Building a successful career takes more than just showing up to work and ticking items off your daily task list.
Those who succeed are the ones who go that extra mile with everything they do, who form meaningful and dynamic relationships with their teammates, and who have something to offer their business that no-one else can – and this usually means ‘ideas’.
While some ideas seem obvious but require someone to pipe up and suggest them, other ideas can be unique to your imagination: the result of your specific education, experience, and that moment of inspiration.
These types of ideas can be harder to get accepted at work, but they’re the ideas that – when they work out well – can make all the difference to your career.
So how can you convince your boss to give your big suggestion a chance?
It’s no good just blurting out what comes into your mind during that lightbulb moment; unless you’re in the middle of a brainstorming session, you will likely do a better job of getting your idea across if you take time to develop it and prepare your presentation.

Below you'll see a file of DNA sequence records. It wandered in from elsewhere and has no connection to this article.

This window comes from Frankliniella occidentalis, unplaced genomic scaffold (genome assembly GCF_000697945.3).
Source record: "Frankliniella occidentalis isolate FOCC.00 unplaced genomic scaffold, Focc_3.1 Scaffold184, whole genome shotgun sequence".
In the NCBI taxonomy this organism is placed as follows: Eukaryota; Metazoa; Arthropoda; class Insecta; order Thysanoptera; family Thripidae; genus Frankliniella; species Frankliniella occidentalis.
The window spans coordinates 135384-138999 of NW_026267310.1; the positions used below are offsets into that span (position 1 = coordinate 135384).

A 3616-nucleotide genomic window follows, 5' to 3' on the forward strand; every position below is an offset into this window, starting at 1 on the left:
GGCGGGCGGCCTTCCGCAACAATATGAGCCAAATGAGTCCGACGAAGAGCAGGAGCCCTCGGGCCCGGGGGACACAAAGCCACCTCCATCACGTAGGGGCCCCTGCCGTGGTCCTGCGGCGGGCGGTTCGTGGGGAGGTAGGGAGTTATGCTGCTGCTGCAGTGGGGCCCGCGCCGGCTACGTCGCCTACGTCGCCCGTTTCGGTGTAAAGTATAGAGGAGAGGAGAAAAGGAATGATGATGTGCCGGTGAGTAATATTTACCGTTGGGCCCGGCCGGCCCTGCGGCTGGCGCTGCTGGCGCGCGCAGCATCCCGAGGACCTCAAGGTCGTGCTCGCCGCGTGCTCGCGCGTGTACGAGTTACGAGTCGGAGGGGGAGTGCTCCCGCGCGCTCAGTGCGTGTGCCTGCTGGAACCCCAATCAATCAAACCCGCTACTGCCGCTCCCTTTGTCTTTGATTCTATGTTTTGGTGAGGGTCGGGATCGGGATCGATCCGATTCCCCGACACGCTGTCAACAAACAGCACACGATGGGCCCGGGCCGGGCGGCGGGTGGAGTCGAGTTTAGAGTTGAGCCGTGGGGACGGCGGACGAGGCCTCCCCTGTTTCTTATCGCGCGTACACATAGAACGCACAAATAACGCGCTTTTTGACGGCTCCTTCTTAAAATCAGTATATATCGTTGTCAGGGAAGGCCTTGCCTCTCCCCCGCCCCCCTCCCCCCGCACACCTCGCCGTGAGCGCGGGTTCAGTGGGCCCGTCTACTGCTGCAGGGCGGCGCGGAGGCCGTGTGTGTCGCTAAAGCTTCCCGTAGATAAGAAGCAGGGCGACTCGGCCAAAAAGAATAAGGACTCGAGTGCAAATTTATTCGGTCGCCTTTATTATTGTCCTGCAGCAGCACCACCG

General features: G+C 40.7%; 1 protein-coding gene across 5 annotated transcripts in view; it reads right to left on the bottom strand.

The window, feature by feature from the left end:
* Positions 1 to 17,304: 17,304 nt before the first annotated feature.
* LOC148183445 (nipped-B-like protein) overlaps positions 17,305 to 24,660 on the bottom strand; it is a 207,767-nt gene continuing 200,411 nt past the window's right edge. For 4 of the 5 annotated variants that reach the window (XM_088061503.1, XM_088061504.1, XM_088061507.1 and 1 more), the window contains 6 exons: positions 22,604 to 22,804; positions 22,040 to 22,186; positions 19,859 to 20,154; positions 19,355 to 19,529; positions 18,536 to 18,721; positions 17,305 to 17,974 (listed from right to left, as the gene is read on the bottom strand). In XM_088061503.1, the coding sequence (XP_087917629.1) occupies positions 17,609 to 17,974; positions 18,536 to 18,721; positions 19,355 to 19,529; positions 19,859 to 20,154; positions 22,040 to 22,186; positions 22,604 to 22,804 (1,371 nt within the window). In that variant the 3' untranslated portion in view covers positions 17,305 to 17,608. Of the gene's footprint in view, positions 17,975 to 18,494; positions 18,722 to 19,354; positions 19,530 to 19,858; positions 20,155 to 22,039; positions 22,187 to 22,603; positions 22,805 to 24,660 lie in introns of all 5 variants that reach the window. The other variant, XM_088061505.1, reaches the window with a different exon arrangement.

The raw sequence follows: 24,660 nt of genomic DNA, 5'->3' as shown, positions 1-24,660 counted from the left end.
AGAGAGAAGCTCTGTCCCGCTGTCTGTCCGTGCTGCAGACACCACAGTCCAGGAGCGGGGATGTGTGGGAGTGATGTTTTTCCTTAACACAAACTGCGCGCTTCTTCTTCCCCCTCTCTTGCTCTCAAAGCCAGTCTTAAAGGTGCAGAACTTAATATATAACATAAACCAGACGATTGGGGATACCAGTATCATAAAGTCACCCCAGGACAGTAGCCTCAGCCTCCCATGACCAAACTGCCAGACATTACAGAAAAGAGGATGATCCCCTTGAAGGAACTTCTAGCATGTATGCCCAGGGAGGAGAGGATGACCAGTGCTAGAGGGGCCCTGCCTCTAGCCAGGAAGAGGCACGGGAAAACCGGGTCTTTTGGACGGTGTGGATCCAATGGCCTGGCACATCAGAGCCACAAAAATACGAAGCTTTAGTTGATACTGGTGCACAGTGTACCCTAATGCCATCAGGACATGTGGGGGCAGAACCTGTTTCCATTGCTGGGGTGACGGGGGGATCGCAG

Good ideas are most convincing when they address a specific problem on multiple levels. Even if you’ve had a flash of inspiration for a new product or process, spending some time thinking about its practical application and implications will give you a firmer footing when you present it to your boss. This requires research, thought, writing, and rehearsal.
Even if you’re sure your idea is watertight, if you’re not a strong salesperson then getting it accepted can still be a challenge. There is a whole range of rhetorical and physical techniques for convincing individuals or groups that you’re the voice of reason: and many of these are explored, along with idea development strategies, in this graphic from NetCredit.
So, before you blow your big opportunity, take a moment to tune up your idea and your sales pitch. This could be the moment your boss realizes your unique contribution to the business.